The term mastery has several meanings in psychoanalysis. The first relates to the anal stage in infantile sexual development, as Sigmund Freud described it in Three Essays on the Theory of Sexuality (1905d). During this period in the structuring of the personality, the child is becoming better able to exercise muscular control over fecal contents and finds pleasure in the actions of retention and defecation. In "'Civilized' Sexual Morality and Modern Nervous Illness" (1908d) Freud described three characteristics of the anal stage: order, economy, and obstinacy. All three are marked by mastery, and they result from the sublimation of anal erotism.
It must be noted that anal erotism and mastery of its concomitant excitation are articulated with the loss of an object that is an integral part of the body. The function of mastery thus has to do with the excitation produced in the anal zone at the very moment of defecation and the possible perception of a part of the body that becomes detached from the whole. Anal erotism is commonly associated with sadism and aggressivity: Mastery over an object can be understood as the psychic correspondent to control of the sphincter. Some types of depression can be linked to feelings of powerlessness resulting from an inability to exercise complete control over the inevitable separation from the object. The symbolic equivalency between feces, gifts, and money demonstrated by Freud makes it possible to see, throughout this chain, the importance of phenomena of mastery in gifts, indebtedness, and exchanges.
On the level of fantasy, an expression of mastery is found in fantasmatic scenarios constructed around beating or being beaten, typified by "A Child Is Being Beaten: A Contribution to the Study of the Origin of Sexual Perversions" (1919e). The analysis of this fantasy proposed by Freud reveals an unconscious wish to be beaten by the father and refers to the satisfaction—initially maschochistic and secondarily sadistic—of this fantasmatic constellation. The fantasy suggests an appeal to a cruel superego that ensures mastery over the ego yet simultaneously procures enjoyment (jouissance) for it. The terms master and mistress in the erotic tradition foregrounded by Leopold von Sacher-Masoch represent mastery's perverse dimension.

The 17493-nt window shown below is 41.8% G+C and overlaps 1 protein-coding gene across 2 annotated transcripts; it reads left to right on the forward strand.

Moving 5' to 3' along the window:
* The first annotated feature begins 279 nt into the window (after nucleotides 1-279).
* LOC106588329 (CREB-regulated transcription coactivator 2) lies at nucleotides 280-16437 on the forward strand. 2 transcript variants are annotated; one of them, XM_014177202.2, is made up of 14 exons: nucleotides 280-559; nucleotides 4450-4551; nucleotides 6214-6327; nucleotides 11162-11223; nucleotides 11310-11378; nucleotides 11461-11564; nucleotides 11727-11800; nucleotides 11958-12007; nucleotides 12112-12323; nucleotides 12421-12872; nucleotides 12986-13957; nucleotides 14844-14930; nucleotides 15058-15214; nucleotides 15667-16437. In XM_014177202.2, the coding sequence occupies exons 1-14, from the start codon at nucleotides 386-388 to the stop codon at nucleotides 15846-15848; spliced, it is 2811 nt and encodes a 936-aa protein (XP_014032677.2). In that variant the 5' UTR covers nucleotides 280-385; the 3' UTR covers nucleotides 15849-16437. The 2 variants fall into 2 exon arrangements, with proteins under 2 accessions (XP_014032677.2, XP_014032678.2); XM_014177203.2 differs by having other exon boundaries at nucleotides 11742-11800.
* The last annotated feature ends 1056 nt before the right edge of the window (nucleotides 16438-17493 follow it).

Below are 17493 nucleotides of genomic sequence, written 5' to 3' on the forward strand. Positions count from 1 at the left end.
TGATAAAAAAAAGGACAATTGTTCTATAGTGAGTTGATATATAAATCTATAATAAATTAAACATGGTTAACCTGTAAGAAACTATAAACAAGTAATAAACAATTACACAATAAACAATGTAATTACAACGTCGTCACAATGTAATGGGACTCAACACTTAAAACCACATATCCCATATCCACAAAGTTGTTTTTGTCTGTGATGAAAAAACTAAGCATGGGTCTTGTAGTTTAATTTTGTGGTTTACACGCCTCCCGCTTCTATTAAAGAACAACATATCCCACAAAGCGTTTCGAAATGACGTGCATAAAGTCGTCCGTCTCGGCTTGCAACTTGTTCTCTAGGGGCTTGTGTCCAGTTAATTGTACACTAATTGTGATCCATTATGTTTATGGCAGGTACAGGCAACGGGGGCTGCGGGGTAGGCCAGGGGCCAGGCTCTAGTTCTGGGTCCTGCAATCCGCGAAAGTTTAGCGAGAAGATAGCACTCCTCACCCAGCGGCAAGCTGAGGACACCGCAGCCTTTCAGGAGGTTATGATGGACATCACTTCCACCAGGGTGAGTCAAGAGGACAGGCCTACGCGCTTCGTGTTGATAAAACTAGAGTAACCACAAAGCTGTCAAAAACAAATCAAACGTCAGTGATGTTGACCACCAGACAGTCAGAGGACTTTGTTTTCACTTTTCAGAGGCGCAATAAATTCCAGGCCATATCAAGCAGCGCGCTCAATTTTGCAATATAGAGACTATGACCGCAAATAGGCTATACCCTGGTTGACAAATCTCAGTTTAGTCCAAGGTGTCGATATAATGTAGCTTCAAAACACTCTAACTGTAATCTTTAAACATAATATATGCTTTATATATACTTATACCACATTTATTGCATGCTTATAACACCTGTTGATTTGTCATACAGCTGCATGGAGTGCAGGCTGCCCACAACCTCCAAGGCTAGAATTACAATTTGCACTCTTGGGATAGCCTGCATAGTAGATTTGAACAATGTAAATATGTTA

It is worthwhile to establish a conceptual distinction between mastery and dominance. Mastery is more specifically aimed at excitation, whereas in Freudian theory, dominance has the status of an instinct that specifically involves an object or part-object.
Following Roger Dorey in "La relation d'emprise" (1981; The dominance relationship), it can be said that mastery involves and presupposes a relative recognition of alterity as well as a certain renunciation of the object. But this notional differentiation, while essential, is not easy to establish in clinical practice, since fantasies of seduction and beatings express in paradoxical ways the effects of both dominance and mastery. It is thus appropriate to consider the specific allocation, for each individual, of the processes of dominance aimed at conservation of the object and the processes of mastery of excitation that make it possible to maintain new cathexes and identifications. And indeed, it is the perennial nature of the identificatory project that attests to the efficacy of mastery: It is constitutive of the nature of identification, which is always being reshaped into new formations while maintaining the narcissistic quest for domination, although this quest is hidden.
The assurance of mastery involves the ego itself in its relation to the world: Integrating the requirements of the ego ideal, it makes the ego's identificatory project a process that is simultaneously continuous and differentiated. The ego ideal serves as a relay between the subject and his or her community, which serves as a symbolic model in terms of the taboos against murder and incest. The community exerts a mastery to which the subject is submitted, and which the subject must appropriate to signify their membership in the human community.
Finally, it is appropriate to situate the notion of mastery at the very heart of analytic technique. The rules of free association and free-floating attention are fundamental and paradoxical from the point of view of mastery. They indicate a pathway that, at first view, entails letting go of conscious mastery in order to make possible the resurgence of the primary processes that enable unconscious formations to pass into the preconscious. They are also rules of a type of mastery that is specific to the psychoanalytic process, on the part of both analyst and analysand, allowing unconscious representations and affects to be elicited. The issue of mastery in relation to the analyst's counter-transference is essential here in order to limit counter-transferential projection, seduction, or even abuse, so that the analysand can be heard in their authentic relationship to their own unconscious truth.
The term mastery has several meanings in psychoanalysis. The first relates to the anal stage in infantile sexual development, as Sigmund Freud described it in Three Essays on the Theory of Sexuality (1905d). During this period in the structuring of the personality, the child is becoming better able to exercise muscular control over fecal contents and finds pleasure in the actions of retention and defecation. In "'Civilized' Sexual Morality and Modern Nervous Illness" (1908d) Freud described three characteristics of the anal stage:...
instinct for mastery
The expression instinct for mastery refers to an instinct whose aim is the appropriation of the object. For Sigmund Freud, this is a nonsexual form of instinct that can be blended with the sexual instincts. The introduction of this concept within the evolution of Freudian theory is representative of an early stage of the concept of the dualism of the instincts.